Nuoc cham base is worth keeping in the fridge (for up to two weeks) add lime and fresh chiles just before serving. Pickled daikon and carrot can be kept on hand in the fridge as well (we used a Japanese salady-pickle called Namasu, from Sonoko Sakai’s Japanese Home Cooking, since it’s so similar to the one offered in Nguyen’s book), and rice noodles boil up quick and easy. That means if you keep greens, cilantro, mint and either cucumber or bean sprouts on hand (along with roasted peanuts or cashews), and a sudden craving strikes — which it will, if you’re anything like me — you just have to think about the protein.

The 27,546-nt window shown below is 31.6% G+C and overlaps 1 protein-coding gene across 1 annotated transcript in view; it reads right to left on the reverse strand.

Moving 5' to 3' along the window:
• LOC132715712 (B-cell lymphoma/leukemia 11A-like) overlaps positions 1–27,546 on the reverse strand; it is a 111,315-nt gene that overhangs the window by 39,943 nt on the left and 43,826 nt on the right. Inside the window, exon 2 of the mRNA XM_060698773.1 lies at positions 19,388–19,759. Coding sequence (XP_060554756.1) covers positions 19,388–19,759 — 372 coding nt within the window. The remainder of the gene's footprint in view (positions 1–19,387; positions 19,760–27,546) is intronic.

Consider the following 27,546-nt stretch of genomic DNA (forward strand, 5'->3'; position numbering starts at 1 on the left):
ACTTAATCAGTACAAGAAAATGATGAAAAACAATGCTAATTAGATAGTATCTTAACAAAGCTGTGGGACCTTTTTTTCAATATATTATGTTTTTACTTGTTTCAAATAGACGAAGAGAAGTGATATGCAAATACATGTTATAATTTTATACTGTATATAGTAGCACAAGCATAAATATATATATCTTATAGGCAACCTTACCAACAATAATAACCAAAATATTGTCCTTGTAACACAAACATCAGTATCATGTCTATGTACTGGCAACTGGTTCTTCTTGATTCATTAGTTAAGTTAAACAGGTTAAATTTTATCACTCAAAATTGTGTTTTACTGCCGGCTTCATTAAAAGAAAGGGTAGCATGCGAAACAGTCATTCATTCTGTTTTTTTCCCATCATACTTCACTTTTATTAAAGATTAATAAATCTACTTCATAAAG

A super-easy alternative to Nguyen’s lemongrass salmon is fillets of Koji-Marinated Salmon. (It’s easy as long as you have shio koji (the recipe for that is included in the salmon recipe). That piece of fish — which is five minutes broiler-to-table once it has marinated a day or three in the shio koji — is awesome on that bowl. So what if it’s Japanese and the noodles are Vietnamese? It works, and it’s delicious. But honestly, any simple grilled fish or seafood would do.
OK, maybe you’re ready to get to it. Just think of the dish as a way to riff. Try it once as suggested with pork, if you’re so inclined. And then embrace it as a fabulous vehicle for whatever you feel like.